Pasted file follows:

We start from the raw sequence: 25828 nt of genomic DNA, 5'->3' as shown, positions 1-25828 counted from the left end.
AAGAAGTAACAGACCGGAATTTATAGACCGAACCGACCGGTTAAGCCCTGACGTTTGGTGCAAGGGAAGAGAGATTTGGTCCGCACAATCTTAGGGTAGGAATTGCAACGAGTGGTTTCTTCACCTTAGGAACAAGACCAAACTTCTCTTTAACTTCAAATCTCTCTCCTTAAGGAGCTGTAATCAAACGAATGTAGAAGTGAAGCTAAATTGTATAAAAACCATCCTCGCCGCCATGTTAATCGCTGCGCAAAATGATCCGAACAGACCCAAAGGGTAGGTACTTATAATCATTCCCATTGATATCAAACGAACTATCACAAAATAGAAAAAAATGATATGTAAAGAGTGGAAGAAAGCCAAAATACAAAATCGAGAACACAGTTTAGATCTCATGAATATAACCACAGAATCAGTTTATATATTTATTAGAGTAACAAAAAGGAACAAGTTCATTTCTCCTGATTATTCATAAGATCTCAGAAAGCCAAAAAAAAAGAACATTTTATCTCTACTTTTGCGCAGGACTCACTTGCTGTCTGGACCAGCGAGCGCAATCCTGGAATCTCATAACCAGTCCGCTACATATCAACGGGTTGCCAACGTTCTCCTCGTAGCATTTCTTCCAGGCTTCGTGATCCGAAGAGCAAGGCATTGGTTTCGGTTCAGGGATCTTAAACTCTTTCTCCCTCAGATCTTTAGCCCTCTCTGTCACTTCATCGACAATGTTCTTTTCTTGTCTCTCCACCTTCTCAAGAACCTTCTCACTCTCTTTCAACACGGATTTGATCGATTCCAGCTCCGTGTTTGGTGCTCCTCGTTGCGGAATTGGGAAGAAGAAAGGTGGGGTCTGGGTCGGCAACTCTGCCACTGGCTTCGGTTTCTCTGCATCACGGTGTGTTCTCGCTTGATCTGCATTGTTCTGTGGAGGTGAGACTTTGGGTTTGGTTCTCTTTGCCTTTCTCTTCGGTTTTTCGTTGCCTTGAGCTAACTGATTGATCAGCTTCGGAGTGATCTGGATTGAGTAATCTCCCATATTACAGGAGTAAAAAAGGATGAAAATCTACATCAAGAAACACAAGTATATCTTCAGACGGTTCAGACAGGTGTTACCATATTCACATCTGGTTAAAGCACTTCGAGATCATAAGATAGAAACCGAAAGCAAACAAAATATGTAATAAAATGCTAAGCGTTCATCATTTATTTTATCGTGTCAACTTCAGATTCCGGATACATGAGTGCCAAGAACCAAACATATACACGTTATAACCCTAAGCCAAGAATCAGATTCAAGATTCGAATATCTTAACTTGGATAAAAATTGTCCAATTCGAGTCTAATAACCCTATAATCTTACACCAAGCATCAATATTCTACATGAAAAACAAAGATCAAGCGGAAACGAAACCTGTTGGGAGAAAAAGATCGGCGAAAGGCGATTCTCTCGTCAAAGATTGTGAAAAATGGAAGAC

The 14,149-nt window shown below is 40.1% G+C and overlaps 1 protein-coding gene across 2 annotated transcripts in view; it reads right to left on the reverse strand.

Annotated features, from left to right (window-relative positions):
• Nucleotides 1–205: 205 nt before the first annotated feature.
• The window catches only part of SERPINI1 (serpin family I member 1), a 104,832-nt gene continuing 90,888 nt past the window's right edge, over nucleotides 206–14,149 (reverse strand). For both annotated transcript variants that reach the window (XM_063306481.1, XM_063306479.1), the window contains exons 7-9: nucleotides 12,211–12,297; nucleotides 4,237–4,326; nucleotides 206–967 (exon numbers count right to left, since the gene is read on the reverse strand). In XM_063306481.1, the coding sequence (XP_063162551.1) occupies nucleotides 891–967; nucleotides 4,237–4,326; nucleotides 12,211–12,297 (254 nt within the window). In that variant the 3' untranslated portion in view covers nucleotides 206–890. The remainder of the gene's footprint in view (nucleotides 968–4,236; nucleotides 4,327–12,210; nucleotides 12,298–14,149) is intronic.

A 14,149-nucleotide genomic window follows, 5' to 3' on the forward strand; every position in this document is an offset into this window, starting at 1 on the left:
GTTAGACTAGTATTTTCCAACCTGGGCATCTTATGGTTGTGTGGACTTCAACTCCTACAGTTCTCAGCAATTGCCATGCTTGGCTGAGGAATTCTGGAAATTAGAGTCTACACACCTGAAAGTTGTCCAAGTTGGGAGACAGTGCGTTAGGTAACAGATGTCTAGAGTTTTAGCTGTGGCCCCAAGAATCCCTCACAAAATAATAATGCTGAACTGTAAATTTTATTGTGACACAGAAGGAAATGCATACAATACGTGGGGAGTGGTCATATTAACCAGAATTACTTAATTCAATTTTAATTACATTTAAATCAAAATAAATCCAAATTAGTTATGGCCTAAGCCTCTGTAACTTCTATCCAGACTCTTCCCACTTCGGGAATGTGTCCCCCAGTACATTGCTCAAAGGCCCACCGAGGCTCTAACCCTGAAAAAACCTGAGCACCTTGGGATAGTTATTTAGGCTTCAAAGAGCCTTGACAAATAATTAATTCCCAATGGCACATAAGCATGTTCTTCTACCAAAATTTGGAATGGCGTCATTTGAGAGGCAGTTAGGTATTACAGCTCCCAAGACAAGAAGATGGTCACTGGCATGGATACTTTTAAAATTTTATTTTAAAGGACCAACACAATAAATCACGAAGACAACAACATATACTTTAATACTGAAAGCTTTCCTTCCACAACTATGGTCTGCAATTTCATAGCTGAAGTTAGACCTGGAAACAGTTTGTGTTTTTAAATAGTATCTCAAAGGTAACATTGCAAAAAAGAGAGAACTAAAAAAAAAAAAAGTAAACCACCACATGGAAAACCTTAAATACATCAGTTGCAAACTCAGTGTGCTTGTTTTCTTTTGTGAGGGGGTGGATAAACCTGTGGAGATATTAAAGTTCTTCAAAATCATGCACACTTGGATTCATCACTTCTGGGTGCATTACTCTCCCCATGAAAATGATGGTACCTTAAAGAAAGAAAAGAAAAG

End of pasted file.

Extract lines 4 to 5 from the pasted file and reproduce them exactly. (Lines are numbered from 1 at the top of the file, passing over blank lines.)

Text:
Annotated features, from left to right (window-relative positions):
• Nucleotides 1–205: 205 nt before the first annotated feature.